The administration should also give priority to strengthening the Federal Emergency Management Agency to be the permanent connection between the Federal Government and state and local governments for dealing with the consequences of terrorism on American soil. FEMA has an excellent track record of coordinating the national response to natural disasters, such as hurricanes and floods; however, prior to September 11, it was extremely reluctant to take on post-terrorism consequence management. As a result, it currently lacks personnel with the requisite skills for this mission. Rather than assign the Federal coordination role to another agency, the President, working with Congress, should strengthen FEMA to undertake this task, with considerable investment in new staff and training activities.

Finally, the government should create opportunities for national service in the area of homeland security. The attacks on the World Trade Center and the Pentagon led to an outpouring of national volunteering and participation in the recovery effort. Across the Nation, Americans are looking for ways to help. This offers an opportunity that should not be wasted. The President should create a task force to explore the creation of a Homeland Security Service Corps for Americans, young and old alike, who are prepared to give 2 years to help protect the Nation. Volunteers would be trained to serve in a variety of fields, including the Public Health Service, airport security, and the National Guard and Reserve. Modeled after the Peace Corps and AmeriCorps, this Corps could make suitable educational and financial benefits available to volunteers. The program would be likely to have strong bipartisan commitment from the President and Congress. The task force could also explore the merits of mandatory national service.

The Imperative to Prevail

Homeland security is now front and center in America’s consciousness, and it is likely to stay there for quite some time, especially if further attacks occur. Unlike the 100-hour Gulf War or even the Cold War, the war against terrorism will not have a clear end point. Rather, it will be more like the wars on crime or drugs or poverty. Because the problem can never be entirely eliminated, victory becomes defined in terms of managing the level of risk down to acceptable levels. In short, the need to strengthen homeland security will present not only a multifaceted set of requirements but also an enduring one.

The Federal Government, in partnership with state and local agencies and the private sector, must do everything in its power to enhance our homeland security capabilities if we are to prevail in this long war on terrorism. It should start by identifying critical shortfalls in capability, prioritizing those shortfalls, and then addressing them, starting with the most important items and working its way down the list. It also must establish new ways of doing business to better integrate policies, programs, and budgets across bureaucratic divides. This will require enormous political will and leadership on the part of America’s elected officials and perhaps historic levels of resolve on the part of our Nation. But transforming on the home front is not just an option; it is an imperative if we are to prevail.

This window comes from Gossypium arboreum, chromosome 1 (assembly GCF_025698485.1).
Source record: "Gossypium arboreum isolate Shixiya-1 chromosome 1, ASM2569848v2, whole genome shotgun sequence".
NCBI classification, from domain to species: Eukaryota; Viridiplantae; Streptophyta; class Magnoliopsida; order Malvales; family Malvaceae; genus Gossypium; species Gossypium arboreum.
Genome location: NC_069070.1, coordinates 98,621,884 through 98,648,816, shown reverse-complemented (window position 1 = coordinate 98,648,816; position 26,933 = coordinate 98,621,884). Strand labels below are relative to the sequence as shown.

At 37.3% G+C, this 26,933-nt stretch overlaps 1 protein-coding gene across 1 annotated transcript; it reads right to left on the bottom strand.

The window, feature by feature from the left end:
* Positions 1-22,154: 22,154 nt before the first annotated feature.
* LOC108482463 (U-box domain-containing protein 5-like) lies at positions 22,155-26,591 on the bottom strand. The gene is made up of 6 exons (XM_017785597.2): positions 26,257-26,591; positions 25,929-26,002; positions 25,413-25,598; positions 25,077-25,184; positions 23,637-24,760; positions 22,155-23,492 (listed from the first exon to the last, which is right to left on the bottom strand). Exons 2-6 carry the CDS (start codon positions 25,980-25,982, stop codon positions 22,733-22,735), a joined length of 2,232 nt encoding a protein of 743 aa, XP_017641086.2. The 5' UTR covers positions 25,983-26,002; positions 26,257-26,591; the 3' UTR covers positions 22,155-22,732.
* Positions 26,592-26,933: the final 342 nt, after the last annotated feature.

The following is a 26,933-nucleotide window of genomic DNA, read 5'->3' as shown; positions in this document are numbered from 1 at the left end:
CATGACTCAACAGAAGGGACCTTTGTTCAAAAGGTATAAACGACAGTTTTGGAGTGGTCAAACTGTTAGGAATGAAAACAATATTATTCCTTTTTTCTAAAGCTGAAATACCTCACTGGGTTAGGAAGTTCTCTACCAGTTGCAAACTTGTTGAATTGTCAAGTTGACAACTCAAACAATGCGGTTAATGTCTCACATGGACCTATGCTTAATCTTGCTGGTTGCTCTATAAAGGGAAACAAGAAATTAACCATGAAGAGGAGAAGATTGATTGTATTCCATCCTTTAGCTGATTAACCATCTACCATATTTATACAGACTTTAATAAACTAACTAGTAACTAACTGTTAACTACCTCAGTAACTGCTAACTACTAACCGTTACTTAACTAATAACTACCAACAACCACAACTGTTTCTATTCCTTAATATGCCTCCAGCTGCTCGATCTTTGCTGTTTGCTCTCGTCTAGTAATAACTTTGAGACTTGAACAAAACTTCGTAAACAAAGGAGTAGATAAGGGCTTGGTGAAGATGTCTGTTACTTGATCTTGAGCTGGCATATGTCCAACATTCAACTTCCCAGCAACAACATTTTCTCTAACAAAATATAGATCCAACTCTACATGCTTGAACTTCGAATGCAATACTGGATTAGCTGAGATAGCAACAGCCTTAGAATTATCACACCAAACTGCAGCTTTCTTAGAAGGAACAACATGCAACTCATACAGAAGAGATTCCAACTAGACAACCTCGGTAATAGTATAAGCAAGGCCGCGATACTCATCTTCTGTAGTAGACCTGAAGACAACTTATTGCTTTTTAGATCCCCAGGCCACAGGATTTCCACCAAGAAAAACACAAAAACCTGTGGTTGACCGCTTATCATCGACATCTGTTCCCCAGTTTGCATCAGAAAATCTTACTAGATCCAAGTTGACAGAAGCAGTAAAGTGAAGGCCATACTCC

1.  Most notable are the U.S. Commission on National Strategy in the 21st Century (the Hart-Rudman Commission), Road Map for National Security: Imperative for Change (Wilkes-Barre, PA: Kallisti Publishing, 2002), and the Advisory Panel to Assess Domestic Response Capabilities for Terrorism Involving Weapons of Mass Destruction (the Gilmore Panel), Second Annual Report, Toward a National Strategy for Combating Terrorism, accessed online at <>. These, among others, reflect detailed consideration of homeland security and made numerous recommendations in this area. [BACK]

 2. Randall Larsen as quoted in Sydney J. Freedberg, Jr., “Shoring Up America,” National Journal, October 19, 2001. [BACK]
 3. These objectives were inspired by the three-part framework of prevention, protection, and response that was originally laid out by the Hart-Rudman Commission in Road Map for National Security, Phase III Report, January 31, 2001, 12-14. [BACK]

4. Michael Dobbs, “Homeland Security: New Challenges for an Old Responsibility,” Journal of Homeland Security, March 2001. [BACK]

5.Donald H. Rumsfeld, “A New Kind of War,” The New York Times, September 27, 2001. [BACK]

6. The Hart-Rudman Commission recommended the creation of a new Homeland Security Agency that would include the Federal Emergency Management Agency, Coast Guard, Border Patrol, and Customs. See Road Map for National Security, 15-16 and 21. [BACK]

7. See, for example, the Gilmore Panel, Toward a National Strategy for Combating Terrorism, 7; Joseph J. Collins and Michael Horowitz, Homeland Defense: A Strategic Approach (Washington, DC: Center for Strategic and International Studies, December 2000), 42. [BACK]

8. Much of this discussion is drawn from unpublished work by John Hamre, president and chief executive officer of the Center for Strategic and International Studies, in Washington, DC. [BACK]

9.Ibid. [BACK]



Table of Contents  |  Chapter Eleven